The Loam Ranger – Using testing to improve management

SESL Australia

Loam Ranger logoDear Loam Ranger,

What’s the point of testing?

Testing of soil, foliage and water is an essential tool in the care and maintenance of turf and crops.

There are two stages in using testing: first, getting the basic chemical conditions right for optimal growth (getting it right); and second, devising and tuning fertiliser programs (keeping it right). Different types of testing are used in each stage.

Getting the basic balance right

The basic balance of soil chemistry can be summarised as in the following table:

Analyte

Optimum range

pH in water

5.5-7.5

pH in calcium chloride (CaCl2)

5.3-6.3

Sodium (as % of CEC)

<15% (preferably <5%)

Potassium (as % of CEC)

5%-15%

Calcium (as % of CEC)

65%-75%

Magnesium (as % of CEC)

15%-25%

Ca/Mg ratio

3-6

Adjusting these few determinants to the optimum level is the first and most basic task in improving a soil and ensuring that plants respond to normal feeding programs. These factors are corrected by reference to the following table:

 

 

 

pH in CaCl2

 

 

 

Too acidic

5.3-6.3

Too alkaline

 

>6

Add magnesite or dolomite

Add Epsom salts

Add Epsom salts + iron sulphate or ag sulphur

Ca/Mg ratio

3-6

Add 50/50 dolomite-lime mix

No action

Add iron sulphate or ag sulphur

 

<3

Add lime

Add gypsum

Add gypsum + iron sulphate or ag sulphur

Where sodium levels are too high we usually recommend gypsum, but where soil is also acidic (low pH), a mixture of lime and gypsum is preferable.

The quantities of ameliorants to add depend on the size of the CEC, the buffering capacity of the soil and the cost of materials.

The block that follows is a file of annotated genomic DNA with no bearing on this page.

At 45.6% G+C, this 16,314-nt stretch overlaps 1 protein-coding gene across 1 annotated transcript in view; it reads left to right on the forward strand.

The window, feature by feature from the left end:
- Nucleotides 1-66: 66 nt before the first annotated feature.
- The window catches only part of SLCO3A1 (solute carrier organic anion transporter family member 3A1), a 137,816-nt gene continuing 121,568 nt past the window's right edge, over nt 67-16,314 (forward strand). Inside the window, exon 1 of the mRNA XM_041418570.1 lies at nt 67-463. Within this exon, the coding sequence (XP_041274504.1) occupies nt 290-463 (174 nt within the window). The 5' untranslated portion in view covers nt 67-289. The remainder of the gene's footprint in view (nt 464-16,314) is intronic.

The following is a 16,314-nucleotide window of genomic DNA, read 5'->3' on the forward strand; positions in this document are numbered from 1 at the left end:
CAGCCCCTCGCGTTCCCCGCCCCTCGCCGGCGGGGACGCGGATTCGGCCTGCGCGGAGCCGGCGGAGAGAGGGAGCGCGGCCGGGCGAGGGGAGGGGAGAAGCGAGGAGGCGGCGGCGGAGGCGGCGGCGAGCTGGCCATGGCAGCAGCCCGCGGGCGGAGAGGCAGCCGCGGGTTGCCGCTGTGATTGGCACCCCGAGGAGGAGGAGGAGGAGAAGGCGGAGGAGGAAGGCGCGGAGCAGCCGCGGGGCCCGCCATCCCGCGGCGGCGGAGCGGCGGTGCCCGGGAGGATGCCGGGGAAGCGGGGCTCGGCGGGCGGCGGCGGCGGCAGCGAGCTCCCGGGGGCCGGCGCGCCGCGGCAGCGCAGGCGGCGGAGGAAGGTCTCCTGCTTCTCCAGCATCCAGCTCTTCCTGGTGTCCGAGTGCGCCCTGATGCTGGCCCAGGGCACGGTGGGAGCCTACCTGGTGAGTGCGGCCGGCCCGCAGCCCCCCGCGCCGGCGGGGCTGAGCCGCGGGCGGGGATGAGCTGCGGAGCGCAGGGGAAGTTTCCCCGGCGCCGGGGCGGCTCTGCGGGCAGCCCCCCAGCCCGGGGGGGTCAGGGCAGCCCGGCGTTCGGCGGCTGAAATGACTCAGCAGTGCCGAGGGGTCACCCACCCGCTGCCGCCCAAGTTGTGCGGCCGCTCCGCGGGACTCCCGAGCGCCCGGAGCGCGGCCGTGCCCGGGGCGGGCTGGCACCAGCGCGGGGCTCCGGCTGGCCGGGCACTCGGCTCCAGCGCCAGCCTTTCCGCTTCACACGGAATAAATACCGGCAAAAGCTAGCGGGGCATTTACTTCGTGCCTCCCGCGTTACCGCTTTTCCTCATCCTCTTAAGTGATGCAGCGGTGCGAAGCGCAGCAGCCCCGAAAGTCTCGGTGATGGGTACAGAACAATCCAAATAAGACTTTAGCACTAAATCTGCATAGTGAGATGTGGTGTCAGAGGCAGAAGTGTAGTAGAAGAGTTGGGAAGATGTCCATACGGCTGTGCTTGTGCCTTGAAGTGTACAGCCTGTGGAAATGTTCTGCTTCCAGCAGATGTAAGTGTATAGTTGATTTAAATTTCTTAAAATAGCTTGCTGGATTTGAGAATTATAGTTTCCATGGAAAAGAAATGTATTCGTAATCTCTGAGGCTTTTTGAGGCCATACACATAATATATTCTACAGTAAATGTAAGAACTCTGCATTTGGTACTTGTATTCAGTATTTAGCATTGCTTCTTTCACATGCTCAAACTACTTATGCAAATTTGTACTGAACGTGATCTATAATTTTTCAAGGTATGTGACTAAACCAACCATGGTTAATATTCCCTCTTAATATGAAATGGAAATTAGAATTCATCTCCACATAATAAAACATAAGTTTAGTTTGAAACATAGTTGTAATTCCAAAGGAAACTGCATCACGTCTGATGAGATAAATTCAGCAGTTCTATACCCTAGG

The need to acidify soils is less common than the need to lime them. Agricultural sulphur is 4 times more acidifying than iron sulphate and is used only where a significant amount of alkali (high pH) must be neutralised. As neither contains calcium, it can be necessary to additionally apply gypsum to an alkaline sodic soil.

What to test for

The nutrients commonly tested for are phosphorus (P), nitrogen (N), sulphur (S) and trace elements.

Although P is often deficient in unimproved soils, it is not true that all Australian soils are low in P, especially if a soil has been used and fertilised for many years. We often find excessive amounts of P due to an overemphasis on P in maintenance feed programs. The following table explains how to interpret the results of the Bray No. 1 method of P analysis:

mg/kg of P

Suitability of P level in soil

0-5

Inadequate for all but some native plants

5-10

Adequate for park trees, pasture and fairway grassing

10-20

Adequate for mass plantings and good-looking turf

20-40

Suitable for most turf; upper end adequate for high-quality turf

40-80

Annuals and bedding plants, high-quality turf

>80

Excessive in almost all situations

The supply of N and S is very difficult to predict from soil testing. Foliar analysis is a better method of identifying the N and S status of a plant. Spring foliar sampling gives the most accurate results.

Gross trace element deficiencies can be identified in soil tests, but only foliar testing can reveal how much the plants have been able to take up. Just because trace elements are present in a soil does not automatically mean that they are available to plants.

When to test

Testing for basic properties (top table) should occur every midwinter.

To calibrate and improve feeding programs, collect foliage samples at least once a year, ideally in late spring, when the effects of early fertiliser programs will be seen. The best method is to take samples with plastic gloves and clean stainless steel scissors. At least 150 g fresh weight is required by most labs.

Water testing

The most important reasons for testing water are:

  • to assess salinity and general properties of irrigation water
  • to assess nutrient runoff rates and thus achieve more efficient fertiliser timing and use.

All land-based industries are under pressure to improve their environmental credentials. Soil, foliage and water testing can be used to minimise fertiliser inputs while maintaining growth. This not only improves environmental performance, but also reduces fertiliser costs and wastage.

Further information

Every situation is different. Call us for specific information on testing in your situation.